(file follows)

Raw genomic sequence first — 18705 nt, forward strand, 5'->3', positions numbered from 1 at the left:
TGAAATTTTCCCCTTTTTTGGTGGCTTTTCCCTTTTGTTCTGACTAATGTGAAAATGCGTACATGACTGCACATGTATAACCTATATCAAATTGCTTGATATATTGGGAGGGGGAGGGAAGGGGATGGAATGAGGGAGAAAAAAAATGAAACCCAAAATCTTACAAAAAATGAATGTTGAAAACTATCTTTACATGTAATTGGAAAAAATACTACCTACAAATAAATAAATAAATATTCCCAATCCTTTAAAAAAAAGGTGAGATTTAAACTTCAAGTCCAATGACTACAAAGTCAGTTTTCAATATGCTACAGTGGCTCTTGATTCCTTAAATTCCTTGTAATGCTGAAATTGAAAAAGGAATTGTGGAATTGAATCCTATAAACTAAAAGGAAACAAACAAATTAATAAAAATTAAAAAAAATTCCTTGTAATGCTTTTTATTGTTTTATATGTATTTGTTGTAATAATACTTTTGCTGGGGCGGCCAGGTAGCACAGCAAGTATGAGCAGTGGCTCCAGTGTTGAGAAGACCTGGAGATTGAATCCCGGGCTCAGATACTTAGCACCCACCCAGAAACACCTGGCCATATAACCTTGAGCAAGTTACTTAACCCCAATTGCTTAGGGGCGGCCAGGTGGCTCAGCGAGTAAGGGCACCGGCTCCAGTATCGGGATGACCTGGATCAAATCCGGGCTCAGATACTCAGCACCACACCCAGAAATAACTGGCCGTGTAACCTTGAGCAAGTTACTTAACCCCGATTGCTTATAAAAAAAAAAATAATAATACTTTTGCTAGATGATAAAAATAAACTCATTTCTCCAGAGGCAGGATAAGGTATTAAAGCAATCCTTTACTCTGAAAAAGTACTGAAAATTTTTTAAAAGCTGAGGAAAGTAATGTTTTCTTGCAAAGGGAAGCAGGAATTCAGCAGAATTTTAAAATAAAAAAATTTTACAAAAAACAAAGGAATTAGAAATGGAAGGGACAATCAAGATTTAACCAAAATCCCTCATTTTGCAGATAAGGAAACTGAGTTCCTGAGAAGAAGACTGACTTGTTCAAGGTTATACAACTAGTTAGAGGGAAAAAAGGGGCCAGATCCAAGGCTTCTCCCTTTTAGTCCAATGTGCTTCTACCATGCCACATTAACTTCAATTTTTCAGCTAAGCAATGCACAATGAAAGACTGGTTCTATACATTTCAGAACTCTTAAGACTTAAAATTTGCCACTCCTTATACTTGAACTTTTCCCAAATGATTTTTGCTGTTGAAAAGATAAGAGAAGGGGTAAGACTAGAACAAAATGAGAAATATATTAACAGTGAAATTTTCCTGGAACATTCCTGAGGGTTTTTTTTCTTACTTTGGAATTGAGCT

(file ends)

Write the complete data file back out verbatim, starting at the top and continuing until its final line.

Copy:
Raw genomic sequence first — 18705 nt, forward strand, 5'->3', positions numbered from 1 at the left:
TGAAATTTTCCCCTTTTTTGGTGGCTTTTCCCTTTTGTTCTGACTAATGTGAAAATGCGTACATGACTGCACATGTATAACCTATATCAAATTGCTTGATATATTGGGAGGGGGAGGGAAGGGGATGGAATGAGGGAGAAAAAAAATGAAACCCAAAATCTTACAAAAAATGAATGTTGAAAACTATCTTTACATGTAATTGGAAAAAATACTACCTACAAATAAATAAATAAATATTCCCAATCCTTTAAAAAAAAGGTGAGATTTAAACTTCAAGTCCAATGACTACAAAGTCAGTTTTCAATATGCTACAGTGGCTCTTGATTCCTTAAATTCCTTGTAATGCTGAAATTGAAAAAGGAATTGTGGAATTGAATCCTATAAACTAAAAGGAAACAAACAAATTAATAAAAATTAAAAAAAATTCCTTGTAATGCTTTTTATTGTTTTATATGTATTTGTTGTAATAATACTTTTGCTGGGGCGGCCAGGTAGCACAGCAAGTATGAGCAGTGGCTCCAGTGTTGAGAAGACCTGGAGATTGAATCCCGGGCTCAGATACTTAGCACCCACCCAGAAACACCTGGCCATATAACCTTGAGCAAGTTACTTAACCCCAATTGCTTAGGGGCGGCCAGGTGGCTCAGCGAGTAAGGGCACCGGCTCCAGTATCGGGATGACCTGGATCAAATCCGGGCTCAGATACTCAGCACCACACCCAGAAATAACTGGCCGTGTAACCTTGAGCAAGTTACTTAACCCCGATTGCTTATAAAAAAAAAAATAATAATACTTTTGCTAGATGATAAAAATAAACTCATTTCTCCAGAGGCAGGATAAGGTATTAAAGCAATCCTTTACTCTGAAAAAGTACTGAAAATTTTTTAAAAGCTGAGGAAAGTAATGTTTTCTTGCAAAGGGAAGCAGGAATTCAGCAGAATTTTAAAATAAAAAAATTTTACAAAAAACAAAGGAATTAGAAATGGAAGGGACAATCAAGATTTAACCAAAATCCCTCATTTTGCAGATAAGGAAACTGAGTTCCTGAGAAGAAGACTGACTTGTTCAAGGTTATACAACTAGTTAGAGGGAAAAAAGGGGCCAGATCCAAGGCTTCTCCCTTTTAGTCCAATGTGCTTCTACCATGCCACATTAACTTCAATTTTTCAGCTAAGCAATGCACAATGAAAGACTGGTTCTATACATTTCAGAACTCTTAAGACTTAAAATTTGCCACTCCTTATACTTGAACTTTTCCCAAATGATTTTTGCTGTTGAAAAGATAAGAGAAGGGGTAAGACTAGAACAAAATGAGAAATATATTAACAGTGAAATTTTCCTGGAACATTCCTGAGGGTTTTTTTTCTTACTTTGGAATTGAGCT